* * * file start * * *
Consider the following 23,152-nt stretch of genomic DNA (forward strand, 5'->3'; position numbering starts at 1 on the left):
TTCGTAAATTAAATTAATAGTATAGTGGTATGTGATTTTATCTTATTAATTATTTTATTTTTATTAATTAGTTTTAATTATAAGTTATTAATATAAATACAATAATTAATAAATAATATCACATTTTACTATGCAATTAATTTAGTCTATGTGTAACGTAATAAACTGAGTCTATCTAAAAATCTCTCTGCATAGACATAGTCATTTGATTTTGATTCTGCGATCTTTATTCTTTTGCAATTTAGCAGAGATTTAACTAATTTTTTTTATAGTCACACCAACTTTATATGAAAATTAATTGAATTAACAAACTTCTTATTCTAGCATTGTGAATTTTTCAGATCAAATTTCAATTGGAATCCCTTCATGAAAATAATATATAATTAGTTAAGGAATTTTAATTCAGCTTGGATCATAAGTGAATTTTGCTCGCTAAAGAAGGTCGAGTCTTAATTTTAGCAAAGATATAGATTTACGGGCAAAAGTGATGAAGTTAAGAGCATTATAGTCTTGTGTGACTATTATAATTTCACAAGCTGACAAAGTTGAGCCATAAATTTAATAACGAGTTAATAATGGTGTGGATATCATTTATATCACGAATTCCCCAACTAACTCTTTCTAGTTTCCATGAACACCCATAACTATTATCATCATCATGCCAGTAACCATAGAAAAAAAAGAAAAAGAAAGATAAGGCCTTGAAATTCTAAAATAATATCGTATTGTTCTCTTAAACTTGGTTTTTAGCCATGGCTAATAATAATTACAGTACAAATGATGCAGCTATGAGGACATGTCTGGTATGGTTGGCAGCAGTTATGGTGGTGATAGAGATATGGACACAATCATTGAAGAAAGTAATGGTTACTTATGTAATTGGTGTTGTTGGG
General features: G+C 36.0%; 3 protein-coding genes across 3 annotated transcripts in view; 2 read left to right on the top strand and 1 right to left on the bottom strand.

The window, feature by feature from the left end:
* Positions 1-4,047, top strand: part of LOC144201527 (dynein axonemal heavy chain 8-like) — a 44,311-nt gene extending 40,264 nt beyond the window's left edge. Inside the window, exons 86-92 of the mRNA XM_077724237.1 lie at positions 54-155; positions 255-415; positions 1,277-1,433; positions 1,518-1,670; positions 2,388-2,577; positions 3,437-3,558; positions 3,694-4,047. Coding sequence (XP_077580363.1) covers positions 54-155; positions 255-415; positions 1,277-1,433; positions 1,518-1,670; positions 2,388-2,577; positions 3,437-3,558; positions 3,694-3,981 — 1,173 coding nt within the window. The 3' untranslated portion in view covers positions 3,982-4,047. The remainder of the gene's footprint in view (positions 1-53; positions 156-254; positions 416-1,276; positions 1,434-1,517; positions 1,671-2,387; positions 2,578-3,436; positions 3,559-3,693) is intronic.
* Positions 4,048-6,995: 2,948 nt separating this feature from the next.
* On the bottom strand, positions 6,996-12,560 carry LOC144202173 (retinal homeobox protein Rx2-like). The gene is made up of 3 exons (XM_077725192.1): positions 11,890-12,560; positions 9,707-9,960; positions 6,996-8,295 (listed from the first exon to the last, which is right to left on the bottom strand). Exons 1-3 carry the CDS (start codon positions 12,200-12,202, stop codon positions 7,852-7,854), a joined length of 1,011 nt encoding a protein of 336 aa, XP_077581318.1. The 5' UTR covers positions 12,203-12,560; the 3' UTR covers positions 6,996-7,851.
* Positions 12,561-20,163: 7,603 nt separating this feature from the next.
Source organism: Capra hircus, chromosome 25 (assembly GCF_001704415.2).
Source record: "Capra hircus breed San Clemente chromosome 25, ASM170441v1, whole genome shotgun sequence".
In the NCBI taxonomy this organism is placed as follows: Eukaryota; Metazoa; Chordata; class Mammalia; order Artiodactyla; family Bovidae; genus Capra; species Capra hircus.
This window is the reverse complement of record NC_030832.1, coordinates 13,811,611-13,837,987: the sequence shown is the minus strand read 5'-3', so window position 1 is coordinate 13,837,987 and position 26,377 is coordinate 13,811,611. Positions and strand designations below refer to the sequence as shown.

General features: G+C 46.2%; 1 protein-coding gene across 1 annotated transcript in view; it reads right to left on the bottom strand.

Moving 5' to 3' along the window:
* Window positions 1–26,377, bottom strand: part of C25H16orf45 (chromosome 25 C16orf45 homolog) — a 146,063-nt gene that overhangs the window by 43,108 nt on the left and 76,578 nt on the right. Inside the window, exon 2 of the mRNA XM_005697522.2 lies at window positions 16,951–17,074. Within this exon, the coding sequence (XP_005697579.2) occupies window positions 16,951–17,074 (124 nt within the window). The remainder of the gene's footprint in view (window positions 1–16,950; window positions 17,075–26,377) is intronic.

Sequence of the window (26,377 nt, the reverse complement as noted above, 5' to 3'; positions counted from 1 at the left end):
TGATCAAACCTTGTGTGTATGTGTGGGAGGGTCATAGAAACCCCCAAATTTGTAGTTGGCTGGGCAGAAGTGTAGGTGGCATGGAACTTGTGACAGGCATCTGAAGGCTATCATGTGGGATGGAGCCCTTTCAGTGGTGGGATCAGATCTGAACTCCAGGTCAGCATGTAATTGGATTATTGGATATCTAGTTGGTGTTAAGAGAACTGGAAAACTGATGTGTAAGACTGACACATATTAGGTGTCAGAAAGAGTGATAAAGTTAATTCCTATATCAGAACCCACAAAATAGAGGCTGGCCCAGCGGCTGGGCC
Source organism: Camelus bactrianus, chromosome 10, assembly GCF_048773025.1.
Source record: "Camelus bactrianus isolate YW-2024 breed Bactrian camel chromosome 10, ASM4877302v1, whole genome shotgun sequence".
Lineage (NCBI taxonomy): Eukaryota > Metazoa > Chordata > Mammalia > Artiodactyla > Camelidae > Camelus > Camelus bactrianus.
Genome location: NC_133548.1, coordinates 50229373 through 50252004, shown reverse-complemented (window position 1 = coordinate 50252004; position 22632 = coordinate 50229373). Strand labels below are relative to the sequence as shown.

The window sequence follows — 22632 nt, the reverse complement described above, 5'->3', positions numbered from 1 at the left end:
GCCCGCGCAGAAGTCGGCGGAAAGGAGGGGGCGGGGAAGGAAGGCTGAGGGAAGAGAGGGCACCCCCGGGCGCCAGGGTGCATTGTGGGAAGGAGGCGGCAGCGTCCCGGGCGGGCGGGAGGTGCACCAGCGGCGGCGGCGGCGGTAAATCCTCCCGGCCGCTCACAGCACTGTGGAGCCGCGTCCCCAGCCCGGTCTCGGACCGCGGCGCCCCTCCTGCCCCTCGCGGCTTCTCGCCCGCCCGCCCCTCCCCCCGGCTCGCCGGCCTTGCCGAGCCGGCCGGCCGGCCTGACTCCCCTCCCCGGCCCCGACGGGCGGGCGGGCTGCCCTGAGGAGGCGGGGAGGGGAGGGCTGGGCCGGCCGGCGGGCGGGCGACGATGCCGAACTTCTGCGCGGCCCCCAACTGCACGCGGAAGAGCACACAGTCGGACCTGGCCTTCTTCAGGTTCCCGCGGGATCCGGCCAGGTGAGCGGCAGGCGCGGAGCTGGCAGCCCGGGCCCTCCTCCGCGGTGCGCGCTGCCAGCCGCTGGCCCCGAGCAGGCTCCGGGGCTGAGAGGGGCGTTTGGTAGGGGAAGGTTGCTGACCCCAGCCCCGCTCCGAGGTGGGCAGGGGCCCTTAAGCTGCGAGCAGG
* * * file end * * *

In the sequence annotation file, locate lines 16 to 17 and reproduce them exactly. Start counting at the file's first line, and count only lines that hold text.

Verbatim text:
Sequence of the window (26,377 nt, the reverse complement as noted above, 5' to 3'; positions counted from 1 at the left end):
TGATCAAACCTTGTGTGTATGTGTGGGAGGGTCATAGAAACCCCCAAATTTGTAGTTGGCTGGGCAGAAGTGTAGGTGGCATGGAACTTGTGACAGGCATCTGAAGGCTATCATGTGGGATGGAGCCCTTTCAGTGGTGGGATCAGATCTGAACTCCAGGTCAGCATGTAATTGGATTATTGGATATCTAGTTGGTGTTAAGAGAACTGGAAAACTGATGTGTAAGACTGACACATATTAGGTGTCAGAAAGAGTGATAAAGTTAATTCCTATATCAGAACCCACAAAATAGAGGCTGGCCCAGCGGCTGGGCC